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From the Afghan griddle

Vegetarian kebabs add spice to this food fest



GRILLED!: A sumptuous spread of kebabs. Pic: S. Siva Saravanan

AN INVITATION for a kebab fest is usually not greeted with much enthusiasm by veggies. They are not to be blamed for the pieces of mutton neatly lined on the skewers make them frown and even believe that it is a fully non-vegetarian affair.

So, you were pleasantly surprised after browsing through the list of items on offer at the `Kebab festival' at the Afghan's Grill, The Residency. For a change, there are a whole lot of vegetarian kebabs to choose from (eight to be precise).

"People think that there are not many vegetarian kebabs. All vegetables can be used for making kebabs. And that's why we are offering a lot of items in the vegetarian section," says Sous Chef, Sashidhar Bhat, who has designed the a-la-carte menu for the fest.

Veggie fare

Jinor Ki Chipdi, made combining fried patties of American corn, was crispy. The sweetness of the corn offset the spice to a great extent. Panneer til tinka prepared using lots of cheese and coated with sesame seeds was good. The flavour of sesame and cheese comes through nicely in this delicacy.

Subzi Pudine Ki Khaad (mince of vegetables cooked on skewers) lived to its billing. The heavily mint flavoured kebab was scrumptious. Kurkuri Bharwan Tamtar (stuffed tomatoes with crispy coating and deep fried) and Phalkidar Khukdi (mushroom slices minced with spices and grilled) are among the other offerings in the vegetarian menu.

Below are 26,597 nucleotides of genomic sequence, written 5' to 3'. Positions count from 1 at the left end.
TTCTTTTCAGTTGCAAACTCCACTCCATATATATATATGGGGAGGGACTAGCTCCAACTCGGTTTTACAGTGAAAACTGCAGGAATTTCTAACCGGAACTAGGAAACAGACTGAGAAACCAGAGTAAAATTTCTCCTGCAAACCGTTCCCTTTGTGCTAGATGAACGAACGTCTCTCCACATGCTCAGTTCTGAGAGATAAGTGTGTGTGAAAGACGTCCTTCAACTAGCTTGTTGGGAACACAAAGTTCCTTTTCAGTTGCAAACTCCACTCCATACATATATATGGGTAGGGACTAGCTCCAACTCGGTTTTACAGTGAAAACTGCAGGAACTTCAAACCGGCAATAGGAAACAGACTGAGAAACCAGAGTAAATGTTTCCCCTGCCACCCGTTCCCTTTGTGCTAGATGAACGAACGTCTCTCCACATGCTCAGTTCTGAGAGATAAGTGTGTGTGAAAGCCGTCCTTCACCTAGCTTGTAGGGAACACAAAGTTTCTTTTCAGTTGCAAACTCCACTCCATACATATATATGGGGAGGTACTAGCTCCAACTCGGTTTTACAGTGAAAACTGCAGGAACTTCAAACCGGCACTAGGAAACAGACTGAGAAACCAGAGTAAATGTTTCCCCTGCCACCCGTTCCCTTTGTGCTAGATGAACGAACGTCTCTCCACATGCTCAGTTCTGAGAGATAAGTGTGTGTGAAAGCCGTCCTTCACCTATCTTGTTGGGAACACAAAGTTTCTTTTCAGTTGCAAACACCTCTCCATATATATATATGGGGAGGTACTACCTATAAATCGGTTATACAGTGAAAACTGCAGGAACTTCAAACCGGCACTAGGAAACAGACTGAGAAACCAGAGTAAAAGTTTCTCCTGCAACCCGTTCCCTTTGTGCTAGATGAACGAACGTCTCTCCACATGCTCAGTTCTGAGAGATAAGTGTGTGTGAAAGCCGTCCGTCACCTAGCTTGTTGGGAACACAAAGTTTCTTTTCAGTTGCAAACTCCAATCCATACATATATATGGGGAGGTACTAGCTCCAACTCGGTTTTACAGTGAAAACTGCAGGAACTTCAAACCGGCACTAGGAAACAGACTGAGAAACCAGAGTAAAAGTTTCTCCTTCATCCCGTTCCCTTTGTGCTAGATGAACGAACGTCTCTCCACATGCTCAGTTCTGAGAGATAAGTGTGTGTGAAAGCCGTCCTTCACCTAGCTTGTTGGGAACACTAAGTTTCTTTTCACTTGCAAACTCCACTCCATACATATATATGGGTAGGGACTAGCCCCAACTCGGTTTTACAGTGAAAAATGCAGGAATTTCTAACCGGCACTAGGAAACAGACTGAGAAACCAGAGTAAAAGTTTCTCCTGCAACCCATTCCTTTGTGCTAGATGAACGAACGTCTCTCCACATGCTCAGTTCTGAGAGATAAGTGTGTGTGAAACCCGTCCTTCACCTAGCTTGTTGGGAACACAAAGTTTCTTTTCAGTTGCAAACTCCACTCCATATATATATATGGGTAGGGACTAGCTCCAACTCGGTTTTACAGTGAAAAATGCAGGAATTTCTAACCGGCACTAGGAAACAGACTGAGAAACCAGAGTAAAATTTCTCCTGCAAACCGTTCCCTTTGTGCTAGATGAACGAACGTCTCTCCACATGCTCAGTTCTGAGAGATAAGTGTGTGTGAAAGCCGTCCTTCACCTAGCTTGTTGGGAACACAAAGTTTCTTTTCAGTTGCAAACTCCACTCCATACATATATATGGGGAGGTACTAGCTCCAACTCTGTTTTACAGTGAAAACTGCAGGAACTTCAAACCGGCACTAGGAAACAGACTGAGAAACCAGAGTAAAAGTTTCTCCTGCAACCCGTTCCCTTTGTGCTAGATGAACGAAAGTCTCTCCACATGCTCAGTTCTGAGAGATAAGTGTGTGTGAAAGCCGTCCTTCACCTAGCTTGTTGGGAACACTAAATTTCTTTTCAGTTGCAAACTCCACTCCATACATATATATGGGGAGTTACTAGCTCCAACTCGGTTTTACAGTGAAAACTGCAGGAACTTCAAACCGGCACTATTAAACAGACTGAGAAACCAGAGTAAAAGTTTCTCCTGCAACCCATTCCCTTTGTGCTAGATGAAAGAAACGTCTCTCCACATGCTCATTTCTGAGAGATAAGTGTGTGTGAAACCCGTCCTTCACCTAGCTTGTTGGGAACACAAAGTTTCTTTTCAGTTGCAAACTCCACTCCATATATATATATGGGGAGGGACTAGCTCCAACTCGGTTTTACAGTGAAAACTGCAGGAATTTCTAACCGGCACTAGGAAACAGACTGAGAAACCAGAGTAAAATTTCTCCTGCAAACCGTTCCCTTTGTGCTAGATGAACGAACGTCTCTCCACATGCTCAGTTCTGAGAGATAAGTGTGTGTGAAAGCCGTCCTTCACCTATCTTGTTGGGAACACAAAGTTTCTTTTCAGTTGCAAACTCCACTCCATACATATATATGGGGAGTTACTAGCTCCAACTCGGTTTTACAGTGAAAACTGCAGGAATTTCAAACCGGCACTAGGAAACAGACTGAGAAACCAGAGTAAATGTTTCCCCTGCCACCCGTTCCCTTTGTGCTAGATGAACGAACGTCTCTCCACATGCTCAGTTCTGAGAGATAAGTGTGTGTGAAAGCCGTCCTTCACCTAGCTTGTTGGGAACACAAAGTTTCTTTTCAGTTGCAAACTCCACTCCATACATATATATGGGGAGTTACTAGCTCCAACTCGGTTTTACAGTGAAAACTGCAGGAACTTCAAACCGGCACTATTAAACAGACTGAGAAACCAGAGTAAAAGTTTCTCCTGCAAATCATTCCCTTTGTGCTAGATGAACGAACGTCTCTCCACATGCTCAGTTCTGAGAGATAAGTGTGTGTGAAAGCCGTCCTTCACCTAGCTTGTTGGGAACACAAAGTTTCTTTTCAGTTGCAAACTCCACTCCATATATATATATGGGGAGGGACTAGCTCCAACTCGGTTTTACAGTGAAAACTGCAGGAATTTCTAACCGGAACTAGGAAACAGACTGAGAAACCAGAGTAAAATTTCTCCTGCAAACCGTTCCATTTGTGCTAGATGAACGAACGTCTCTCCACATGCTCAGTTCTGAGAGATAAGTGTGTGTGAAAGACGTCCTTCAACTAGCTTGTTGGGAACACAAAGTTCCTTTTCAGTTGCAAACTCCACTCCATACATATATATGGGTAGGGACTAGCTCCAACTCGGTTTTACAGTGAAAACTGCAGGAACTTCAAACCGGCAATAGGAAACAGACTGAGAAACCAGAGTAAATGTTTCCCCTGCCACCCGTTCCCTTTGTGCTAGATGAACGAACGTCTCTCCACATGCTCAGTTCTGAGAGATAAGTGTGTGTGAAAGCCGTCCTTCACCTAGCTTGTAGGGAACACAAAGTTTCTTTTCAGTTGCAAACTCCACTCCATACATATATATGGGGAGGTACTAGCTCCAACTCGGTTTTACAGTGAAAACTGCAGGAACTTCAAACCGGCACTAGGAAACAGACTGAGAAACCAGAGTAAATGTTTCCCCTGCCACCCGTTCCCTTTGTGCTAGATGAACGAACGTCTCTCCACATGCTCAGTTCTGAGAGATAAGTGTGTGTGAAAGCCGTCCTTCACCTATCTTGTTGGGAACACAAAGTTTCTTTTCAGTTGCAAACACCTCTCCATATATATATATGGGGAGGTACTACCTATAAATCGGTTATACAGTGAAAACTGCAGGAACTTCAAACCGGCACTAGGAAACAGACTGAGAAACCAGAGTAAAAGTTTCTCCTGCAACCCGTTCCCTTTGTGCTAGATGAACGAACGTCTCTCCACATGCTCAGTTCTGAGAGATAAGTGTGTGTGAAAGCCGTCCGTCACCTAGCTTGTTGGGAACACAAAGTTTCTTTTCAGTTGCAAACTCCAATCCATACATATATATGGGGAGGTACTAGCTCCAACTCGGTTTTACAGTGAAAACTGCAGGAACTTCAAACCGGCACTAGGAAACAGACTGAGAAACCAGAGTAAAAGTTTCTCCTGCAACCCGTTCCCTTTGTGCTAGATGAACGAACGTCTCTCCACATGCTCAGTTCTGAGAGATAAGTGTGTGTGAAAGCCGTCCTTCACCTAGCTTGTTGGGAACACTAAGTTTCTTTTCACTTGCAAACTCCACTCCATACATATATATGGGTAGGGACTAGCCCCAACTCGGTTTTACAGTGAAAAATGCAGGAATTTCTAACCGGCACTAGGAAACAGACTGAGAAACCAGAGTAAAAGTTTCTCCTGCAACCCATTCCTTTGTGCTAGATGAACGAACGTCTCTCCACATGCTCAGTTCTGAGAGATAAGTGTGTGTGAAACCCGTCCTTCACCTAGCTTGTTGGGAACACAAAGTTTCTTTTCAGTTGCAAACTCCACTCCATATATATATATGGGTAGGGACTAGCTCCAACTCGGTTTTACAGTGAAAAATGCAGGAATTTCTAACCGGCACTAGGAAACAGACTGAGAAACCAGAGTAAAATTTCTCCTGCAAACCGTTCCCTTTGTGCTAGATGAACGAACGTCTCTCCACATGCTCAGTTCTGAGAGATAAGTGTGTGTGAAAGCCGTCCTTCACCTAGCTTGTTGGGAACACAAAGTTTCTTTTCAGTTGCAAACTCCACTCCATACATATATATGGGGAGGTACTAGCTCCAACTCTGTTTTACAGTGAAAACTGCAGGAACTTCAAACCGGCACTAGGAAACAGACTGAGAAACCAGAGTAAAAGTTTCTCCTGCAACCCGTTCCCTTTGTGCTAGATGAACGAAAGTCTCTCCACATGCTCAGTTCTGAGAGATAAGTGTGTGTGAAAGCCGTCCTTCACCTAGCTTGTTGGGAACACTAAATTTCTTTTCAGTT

In the non-vegetarian section, you can taste the Murgh Shaan-E-Aligarh (succulent chicken pieces coated with chopped herbs). The mildly-marinated kebab, that comes straight from the embers, has a `charred' flavour giving you the true taste of a kebab.

The `mace-flavoured' Murgh Darbari Kebab is a trifle sour due to the addition of poppy seeds. Murgh Zaika-E-Nariyal (chicken grilled with coconut and Indian spices) is a gourmand's delight. The kebab has an ideal combination of sweet and spice.

Unique flavour

Chaamp Sang E-Lazeez has an earthy taste, thanks to the preparation method. Mutton chops cooked on stone with saffron flavour gives it the unique taste. Patru Sheekh Mulayam (mutton cooked on skewers with a coating of beaten egg and deep fried) is a must try.

The delicacy is soft and the rich flavour lingers on in your tongue. Also try the Chakori Jhinga (prawns with a mix of pomegranate and fenugreek) and Mahi Dhaniwal Dhariya (slices of fish with a spicy marinade).

The chutneys for the kebabs come in three flavours-mint, chilli and peanut with yoghurt. Indian breads such as Lucknawi Taftan are also offered. The fest that starts today is on till February 20.

M. ALLIRAJAN

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